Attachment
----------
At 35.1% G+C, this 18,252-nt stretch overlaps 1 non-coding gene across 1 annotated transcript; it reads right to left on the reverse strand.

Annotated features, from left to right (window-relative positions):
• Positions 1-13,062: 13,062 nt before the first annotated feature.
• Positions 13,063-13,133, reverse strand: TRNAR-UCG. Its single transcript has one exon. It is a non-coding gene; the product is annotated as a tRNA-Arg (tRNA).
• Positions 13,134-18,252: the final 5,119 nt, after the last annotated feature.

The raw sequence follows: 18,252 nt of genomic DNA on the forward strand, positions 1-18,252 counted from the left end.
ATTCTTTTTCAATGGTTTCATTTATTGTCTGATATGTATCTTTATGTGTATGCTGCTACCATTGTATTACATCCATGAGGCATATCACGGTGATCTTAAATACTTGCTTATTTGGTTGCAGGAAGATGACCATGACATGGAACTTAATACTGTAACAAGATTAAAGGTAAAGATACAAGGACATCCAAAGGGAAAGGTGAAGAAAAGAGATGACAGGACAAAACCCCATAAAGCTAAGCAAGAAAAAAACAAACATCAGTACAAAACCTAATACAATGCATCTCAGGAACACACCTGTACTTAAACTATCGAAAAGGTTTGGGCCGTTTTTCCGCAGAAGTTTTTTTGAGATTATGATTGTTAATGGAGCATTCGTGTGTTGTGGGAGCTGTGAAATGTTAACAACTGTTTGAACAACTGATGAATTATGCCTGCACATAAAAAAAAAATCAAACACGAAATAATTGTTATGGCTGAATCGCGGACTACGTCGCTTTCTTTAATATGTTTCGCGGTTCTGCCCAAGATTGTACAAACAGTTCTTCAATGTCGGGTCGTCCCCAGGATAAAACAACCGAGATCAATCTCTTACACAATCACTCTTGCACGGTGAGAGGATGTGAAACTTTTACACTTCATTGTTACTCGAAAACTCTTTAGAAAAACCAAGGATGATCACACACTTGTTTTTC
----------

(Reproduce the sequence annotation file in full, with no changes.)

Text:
At 35.1% G+C, this 18,252-nt stretch overlaps 1 non-coding gene across 1 annotated transcript; it reads right to left on the reverse strand.

Annotated features, from left to right (window-relative positions):
• Positions 1-13,062: 13,062 nt before the first annotated feature.
• Positions 13,063-13,133, reverse strand: TRNAR-UCG. Its single transcript has one exon. It is a non-coding gene; the product is annotated as a tRNA-Arg (tRNA).
• Positions 13,134-18,252: the final 5,119 nt, after the last annotated feature.

The raw sequence follows: 18,252 nt of genomic DNA on the forward strand, positions 1-18,252 counted from the left end.
ATTCTTTTTCAATGGTTTCATTTATTGTCTGATATGTATCTTTATGTGTATGCTGCTACCATTGTATTACATCCATGAGGCATATCACGGTGATCTTAAATACTTGCTTATTTGGTTGCAGGAAGATGACCATGACATGGAACTTAATACTGTAACAAGATTAAAGGTAAAGATACAAGGACATCCAAAGGGAAAGGTGAAGAAAAGAGATGACAGGACAAAACCCCATAAAGCTAAGCAAGAAAAAAACAAACATCAGTACAAAACCTAATACAATGCATCTCAGGAACACACCTGTACTTAAACTATCGAAAAGGTTTGGGCCGTTTTTCCGCAGAAGTTTTTTTGAGATTATGATTGTTAATGGAGCATTCGTGTGTTGTGGGAGCTGTGAAATGTTAACAACTGTTTGAACAACTGATGAATTATGCCTGCACATAAAAAAAAAATCAAACACGAAATAATTGTTATGGCTGAATCGCGGACTACGTCGCTTTCTTTAATATGTTTCGCGGTTCTGCCCAAGATTGTACAAACAGTTCTTCAATGTCGGGTCGTCCCCAGGATAAAACAACCGAGATCAATCTCTTACACAATCACTCTTGCACGGTGAGAGGATGTGAAACTTTTACACTTCATTGTTACTCGAAAACTCTTTAGAAAAACCAAGGATGATCACACACTTGTTTTTC